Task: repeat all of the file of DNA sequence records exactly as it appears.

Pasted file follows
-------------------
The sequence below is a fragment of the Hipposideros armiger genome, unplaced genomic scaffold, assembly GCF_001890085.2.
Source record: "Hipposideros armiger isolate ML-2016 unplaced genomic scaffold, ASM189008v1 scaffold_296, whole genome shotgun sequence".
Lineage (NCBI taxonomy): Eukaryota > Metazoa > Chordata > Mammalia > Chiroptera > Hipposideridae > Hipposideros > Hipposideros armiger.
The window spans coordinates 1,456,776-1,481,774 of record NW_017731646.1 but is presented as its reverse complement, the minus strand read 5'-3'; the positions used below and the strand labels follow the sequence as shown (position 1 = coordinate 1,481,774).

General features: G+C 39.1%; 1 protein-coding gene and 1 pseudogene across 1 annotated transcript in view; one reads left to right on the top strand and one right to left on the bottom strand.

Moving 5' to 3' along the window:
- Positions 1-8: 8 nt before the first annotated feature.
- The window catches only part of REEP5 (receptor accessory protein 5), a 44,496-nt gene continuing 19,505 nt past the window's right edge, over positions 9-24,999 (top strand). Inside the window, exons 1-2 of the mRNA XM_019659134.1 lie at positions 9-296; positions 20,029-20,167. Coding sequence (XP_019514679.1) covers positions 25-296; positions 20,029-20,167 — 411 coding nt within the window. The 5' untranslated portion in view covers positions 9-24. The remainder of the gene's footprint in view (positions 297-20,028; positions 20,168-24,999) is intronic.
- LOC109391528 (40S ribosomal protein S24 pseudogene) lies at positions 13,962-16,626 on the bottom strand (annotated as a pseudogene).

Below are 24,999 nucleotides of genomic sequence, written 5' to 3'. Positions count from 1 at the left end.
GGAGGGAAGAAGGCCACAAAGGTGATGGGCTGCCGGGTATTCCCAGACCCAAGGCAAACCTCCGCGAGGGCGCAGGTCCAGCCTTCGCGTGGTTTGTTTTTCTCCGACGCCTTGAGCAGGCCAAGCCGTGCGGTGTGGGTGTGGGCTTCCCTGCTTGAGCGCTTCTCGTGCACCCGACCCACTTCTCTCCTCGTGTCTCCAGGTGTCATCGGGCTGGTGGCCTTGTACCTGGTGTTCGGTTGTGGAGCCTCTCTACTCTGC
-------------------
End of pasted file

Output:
The sequence below is a fragment of the Hipposideros armiger genome, unplaced genomic scaffold, assembly GCF_001890085.2.
Source record: "Hipposideros armiger isolate ML-2016 unplaced genomic scaffold, ASM189008v1 scaffold_296, whole genome shotgun sequence".
Lineage (NCBI taxonomy): Eukaryota > Metazoa > Chordata > Mammalia > Chiroptera > Hipposideridae > Hipposideros > Hipposideros armiger.
The window spans coordinates 1,456,776-1,481,774 of record NW_017731646.1 but is presented as its reverse complement, the minus strand read 5'-3'; the positions used below and the strand labels follow the sequence as shown (position 1 = coordinate 1,481,774).

General features: G+C 39.1%; 1 protein-coding gene and 1 pseudogene across 1 annotated transcript in view; one reads left to right on the top strand and one right to left on the bottom strand.

Moving 5' to 3' along the window:
- Positions 1-8: 8 nt before the first annotated feature.
- The window catches only part of REEP5 (receptor accessory protein 5), a 44,496-nt gene continuing 19,505 nt past the window's right edge, over positions 9-24,999 (top strand). Inside the window, exons 1-2 of the mRNA XM_019659134.1 lie at positions 9-296; positions 20,029-20,167. Coding sequence (XP_019514679.1) covers positions 25-296; positions 20,029-20,167 — 411 coding nt within the window. The 5' untranslated portion in view covers positions 9-24. The remainder of the gene's footprint in view (positions 297-20,028; positions 20,168-24,999) is intronic.
- LOC109391528 (40S ribosomal protein S24 pseudogene) lies at positions 13,962-16,626 on the bottom strand (annotated as a pseudogene).

Below are 24,999 nucleotides of genomic sequence, written 5' to 3'. Positions count from 1 at the left end.
GGAGGGAAGAAGGCCACAAAGGTGATGGGCTGCCGGGTATTCCCAGACCCAAGGCAAACCTCCGCGAGGGCGCAGGTCCAGCCTTCGCGTGGTTTGTTTTTCTCCGACGCCTTGAGCAGGCCAAGCCGTGCGGTGTGGGTGTGGGCTTCCCTGCTTGAGCGCTTCTCGTGCACCCGACCCACTTCTCTCCTCGTGTCTCCAGGTGTCATCGGGCTGGTGGCCTTGTACCTGGTGTTCGGTTGTGGAGCCTCTCTACTCTGC